President Abdel Fattah Al-Sisi congratulated his new French counterpart Emmanuel Macron on Sunday, asserting “the depth and strength of Egyptian-French relations,” the Egyptian presidency said in a statement.
Al-Sisi expressed his keenness on working with Macron to boost and develop cooperation between the two countries in various fields with common interest.
Independent centrist Emmanuel Macron, 39 years old, has become France’s youngest-ever president after an estimated 65% victory in the second round runoff against Front National’s right-wing leader Marine Le Pen, who received 35% of the vote, in the French general election.
The newly elected French president faces several challenges related to immigrants, terrorism, refugees, and relations with the European Union.
Meanwhile, Egyptian experts expect no big change in the Egyptian-French relations.
Professor of political science at Cairo University Hassan Nafaa told Daily News Egypt that “we shouldn’t link Egypt with President Abdel Fattah Al-Sisi, because the Egyptian presidential elections will be held after a year, which may change the president, but even if the president is changed, the relations between Egypt and France will continue to be strong.”
According to Nafaa, the success of Macron is very important for Europe and traditional allies of France, including Egypt. “Egypt didn’t bet on National Front leader Marine Le Pen,” Nafaa explains.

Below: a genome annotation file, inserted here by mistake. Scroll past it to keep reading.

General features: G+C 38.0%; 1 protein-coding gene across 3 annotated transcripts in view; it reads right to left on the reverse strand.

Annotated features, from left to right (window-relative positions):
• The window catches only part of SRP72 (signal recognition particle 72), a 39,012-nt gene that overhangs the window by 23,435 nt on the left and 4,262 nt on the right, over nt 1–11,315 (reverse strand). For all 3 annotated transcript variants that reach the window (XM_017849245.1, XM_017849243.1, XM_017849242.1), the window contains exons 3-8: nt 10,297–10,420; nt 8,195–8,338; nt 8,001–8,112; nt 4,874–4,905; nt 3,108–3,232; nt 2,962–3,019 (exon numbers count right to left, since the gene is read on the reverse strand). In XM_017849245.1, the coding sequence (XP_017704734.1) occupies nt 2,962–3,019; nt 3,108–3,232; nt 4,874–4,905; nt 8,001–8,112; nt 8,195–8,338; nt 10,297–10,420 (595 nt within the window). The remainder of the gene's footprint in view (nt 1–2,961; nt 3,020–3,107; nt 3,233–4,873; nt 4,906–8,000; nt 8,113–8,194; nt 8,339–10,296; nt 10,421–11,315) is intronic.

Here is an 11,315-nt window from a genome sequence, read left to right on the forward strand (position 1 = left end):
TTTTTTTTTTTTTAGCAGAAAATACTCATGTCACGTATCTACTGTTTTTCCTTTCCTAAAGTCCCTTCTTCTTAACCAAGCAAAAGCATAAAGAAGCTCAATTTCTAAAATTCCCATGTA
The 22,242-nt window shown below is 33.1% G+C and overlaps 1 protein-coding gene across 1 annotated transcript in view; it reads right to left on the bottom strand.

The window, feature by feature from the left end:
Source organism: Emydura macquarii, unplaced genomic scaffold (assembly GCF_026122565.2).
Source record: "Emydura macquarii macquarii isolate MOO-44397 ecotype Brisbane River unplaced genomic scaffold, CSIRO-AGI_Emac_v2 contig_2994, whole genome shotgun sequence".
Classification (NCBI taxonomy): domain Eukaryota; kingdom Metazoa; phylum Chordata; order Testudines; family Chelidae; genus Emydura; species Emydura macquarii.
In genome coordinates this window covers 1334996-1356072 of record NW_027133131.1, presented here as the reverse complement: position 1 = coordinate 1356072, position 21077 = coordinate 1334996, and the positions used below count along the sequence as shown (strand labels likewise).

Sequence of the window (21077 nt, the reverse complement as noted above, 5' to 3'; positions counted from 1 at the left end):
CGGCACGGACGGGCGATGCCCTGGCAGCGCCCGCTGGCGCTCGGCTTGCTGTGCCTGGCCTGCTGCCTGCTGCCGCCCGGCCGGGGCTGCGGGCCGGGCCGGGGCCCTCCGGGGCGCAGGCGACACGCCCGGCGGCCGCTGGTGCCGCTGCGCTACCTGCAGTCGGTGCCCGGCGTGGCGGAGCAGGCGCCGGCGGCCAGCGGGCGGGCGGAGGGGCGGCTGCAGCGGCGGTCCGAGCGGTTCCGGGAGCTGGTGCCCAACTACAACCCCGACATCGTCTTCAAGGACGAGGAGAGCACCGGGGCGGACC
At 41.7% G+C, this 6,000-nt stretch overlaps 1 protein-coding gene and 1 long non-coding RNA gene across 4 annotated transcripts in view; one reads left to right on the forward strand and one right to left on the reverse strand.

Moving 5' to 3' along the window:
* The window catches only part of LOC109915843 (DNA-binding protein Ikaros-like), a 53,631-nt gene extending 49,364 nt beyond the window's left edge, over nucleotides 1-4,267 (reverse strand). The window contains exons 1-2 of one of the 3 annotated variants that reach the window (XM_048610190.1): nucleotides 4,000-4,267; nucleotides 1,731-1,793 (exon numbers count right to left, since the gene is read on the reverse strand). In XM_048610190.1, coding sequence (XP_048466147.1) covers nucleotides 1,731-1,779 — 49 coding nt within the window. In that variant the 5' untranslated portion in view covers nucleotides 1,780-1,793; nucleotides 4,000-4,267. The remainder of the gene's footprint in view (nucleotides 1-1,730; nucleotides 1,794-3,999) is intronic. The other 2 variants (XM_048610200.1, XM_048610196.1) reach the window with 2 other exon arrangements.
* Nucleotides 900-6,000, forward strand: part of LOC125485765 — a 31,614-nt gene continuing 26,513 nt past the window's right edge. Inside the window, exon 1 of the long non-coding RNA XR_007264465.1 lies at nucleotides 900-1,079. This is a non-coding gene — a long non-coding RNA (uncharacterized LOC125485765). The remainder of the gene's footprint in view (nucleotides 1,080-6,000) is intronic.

When asked about Macron’s position regarding the refugee issue, Nafaa said that the newly elected French president will lead France to modest reforms, but he explained that it depends on the results of the parliamentary elections in France, which are set to be held in nearly a month.
Nafaa expected that if the National Front wins more than the quarter of seats of the French parliament [national assembly] it will obstruct Macron’s maneuvers.
According to his programme, Macron says France needs to “take its responsibility” towards the refugees. He places the issue at the heart of a collaborative European effort and calls for “tighter and more efficient border controls”, as well as “the combating of organisations and criminal networks, [with a] balanced allocation of refugees among EU countries.”
Professor of political science at Suez Canal University Gamal Zahran asserted that the Egyptian-French relations has its specialty, and he does not expect any changes in it, as he says that France is keen on the bilateral relations with Egypt due to the French presence in the Libyan issue.
From his point of view, Zahran predicts that what he called the “security-affiliated institutions” will control the country due to Macron’s youth and because he has no supporters in the political parties.
“No new policies regarding Muslims will be taken,” Zahran added.
Macron has previously claimed that the secular traditions of France should not be used against Muslims, and he considered that France and its Muslim minority are fighting on a common front against extremism.
However, professor of political science at Cairo University Mohammed Hussein argued that there will be a different view between Egypt and the newly elected French president regarding the Syrian issue and the position of Syrian president Bashar Al-Assad.